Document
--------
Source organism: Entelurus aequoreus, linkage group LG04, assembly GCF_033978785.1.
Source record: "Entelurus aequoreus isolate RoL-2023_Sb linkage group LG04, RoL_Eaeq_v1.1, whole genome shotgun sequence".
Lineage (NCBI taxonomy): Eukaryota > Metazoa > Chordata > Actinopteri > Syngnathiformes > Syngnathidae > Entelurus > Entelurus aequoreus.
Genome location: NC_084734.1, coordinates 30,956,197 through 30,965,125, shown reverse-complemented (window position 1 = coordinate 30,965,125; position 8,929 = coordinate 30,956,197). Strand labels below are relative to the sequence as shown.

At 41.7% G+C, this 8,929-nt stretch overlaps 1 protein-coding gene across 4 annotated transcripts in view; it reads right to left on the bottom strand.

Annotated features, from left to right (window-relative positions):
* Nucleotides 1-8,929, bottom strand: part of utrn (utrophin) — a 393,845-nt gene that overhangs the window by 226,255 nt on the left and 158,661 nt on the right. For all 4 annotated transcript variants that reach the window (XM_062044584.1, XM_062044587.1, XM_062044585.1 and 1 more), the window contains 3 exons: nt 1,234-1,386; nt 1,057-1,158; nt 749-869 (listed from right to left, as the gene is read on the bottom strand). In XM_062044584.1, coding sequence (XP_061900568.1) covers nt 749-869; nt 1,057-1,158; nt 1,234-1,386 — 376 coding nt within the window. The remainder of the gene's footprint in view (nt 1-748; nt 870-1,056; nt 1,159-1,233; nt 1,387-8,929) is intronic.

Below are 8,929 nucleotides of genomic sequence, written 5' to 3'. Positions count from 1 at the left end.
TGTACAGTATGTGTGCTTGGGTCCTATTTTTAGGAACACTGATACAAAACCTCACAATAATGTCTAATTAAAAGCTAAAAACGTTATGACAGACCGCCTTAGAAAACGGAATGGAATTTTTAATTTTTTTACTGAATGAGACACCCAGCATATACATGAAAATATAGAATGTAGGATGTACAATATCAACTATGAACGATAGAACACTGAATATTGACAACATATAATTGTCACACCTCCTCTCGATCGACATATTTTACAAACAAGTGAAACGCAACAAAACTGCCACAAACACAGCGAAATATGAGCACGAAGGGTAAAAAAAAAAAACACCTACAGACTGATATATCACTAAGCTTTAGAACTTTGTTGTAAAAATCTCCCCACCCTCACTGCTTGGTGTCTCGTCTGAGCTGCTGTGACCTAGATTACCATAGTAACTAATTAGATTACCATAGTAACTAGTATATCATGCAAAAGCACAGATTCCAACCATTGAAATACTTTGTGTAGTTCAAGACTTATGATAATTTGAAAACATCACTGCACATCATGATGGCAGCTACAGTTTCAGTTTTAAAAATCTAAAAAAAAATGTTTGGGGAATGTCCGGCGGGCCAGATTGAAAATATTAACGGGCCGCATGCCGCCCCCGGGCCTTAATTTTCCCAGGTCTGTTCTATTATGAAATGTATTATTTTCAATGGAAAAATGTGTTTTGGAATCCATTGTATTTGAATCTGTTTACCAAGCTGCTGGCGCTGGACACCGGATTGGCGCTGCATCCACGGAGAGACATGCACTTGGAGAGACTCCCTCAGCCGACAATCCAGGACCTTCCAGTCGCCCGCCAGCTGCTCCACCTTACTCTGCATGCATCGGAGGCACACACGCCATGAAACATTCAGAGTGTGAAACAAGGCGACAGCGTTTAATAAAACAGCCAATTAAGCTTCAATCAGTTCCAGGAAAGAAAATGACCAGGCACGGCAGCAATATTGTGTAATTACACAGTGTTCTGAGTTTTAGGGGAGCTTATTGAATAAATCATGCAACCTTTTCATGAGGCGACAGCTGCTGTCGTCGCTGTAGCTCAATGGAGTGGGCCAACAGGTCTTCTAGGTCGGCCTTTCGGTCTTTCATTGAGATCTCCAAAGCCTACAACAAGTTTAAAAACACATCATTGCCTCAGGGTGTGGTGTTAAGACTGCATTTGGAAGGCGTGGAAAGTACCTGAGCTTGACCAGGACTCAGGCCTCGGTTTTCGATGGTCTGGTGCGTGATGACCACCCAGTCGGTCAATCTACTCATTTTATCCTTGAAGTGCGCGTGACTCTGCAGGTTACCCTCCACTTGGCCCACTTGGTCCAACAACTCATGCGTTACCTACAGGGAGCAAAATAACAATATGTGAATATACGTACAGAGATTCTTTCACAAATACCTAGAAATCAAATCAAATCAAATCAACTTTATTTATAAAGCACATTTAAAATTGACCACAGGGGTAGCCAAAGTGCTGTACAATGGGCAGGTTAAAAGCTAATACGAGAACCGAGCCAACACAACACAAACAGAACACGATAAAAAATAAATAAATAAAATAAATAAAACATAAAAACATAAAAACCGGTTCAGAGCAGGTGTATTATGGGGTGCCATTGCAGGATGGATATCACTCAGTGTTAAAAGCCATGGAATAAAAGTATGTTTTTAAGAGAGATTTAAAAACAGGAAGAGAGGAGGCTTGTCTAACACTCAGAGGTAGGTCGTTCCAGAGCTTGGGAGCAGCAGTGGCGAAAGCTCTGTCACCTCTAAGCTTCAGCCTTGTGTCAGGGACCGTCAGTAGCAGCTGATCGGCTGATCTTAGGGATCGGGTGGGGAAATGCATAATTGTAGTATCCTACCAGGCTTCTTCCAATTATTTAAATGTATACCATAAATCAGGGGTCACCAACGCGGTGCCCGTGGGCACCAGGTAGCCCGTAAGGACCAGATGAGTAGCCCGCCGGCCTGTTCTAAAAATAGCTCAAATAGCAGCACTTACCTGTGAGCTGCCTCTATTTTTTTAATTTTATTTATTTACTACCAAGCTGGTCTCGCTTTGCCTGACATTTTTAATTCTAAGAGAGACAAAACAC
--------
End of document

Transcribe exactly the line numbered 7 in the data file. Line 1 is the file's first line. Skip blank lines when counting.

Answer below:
* Nucleotides 1-8,929, bottom strand: part of utrn (utrophin) — a 393,845-nt gene that overhangs the window by 226,255 nt on the left and 158,661 nt on the right. For all 4 annotated transcript variants that reach the window (XM_062044584.1, XM_062044587.1, XM_062044585.1 and 1 more), the window contains 3 exons: nt 1,234-1,386; nt 1,057-1,158; nt 749-869 (listed from right to left, as the gene is read on the bottom strand). In XM_062044584.1, coding sequence (XP_061900568.1) covers nt 749-869; nt 1,057-1,158; nt 1,234-1,386 — 376 coding nt within the window. The remainder of the gene's footprint in view (nt 1-748; nt 870-1,056; nt 1,159-1,233; nt 1,387-8,929) is intronic.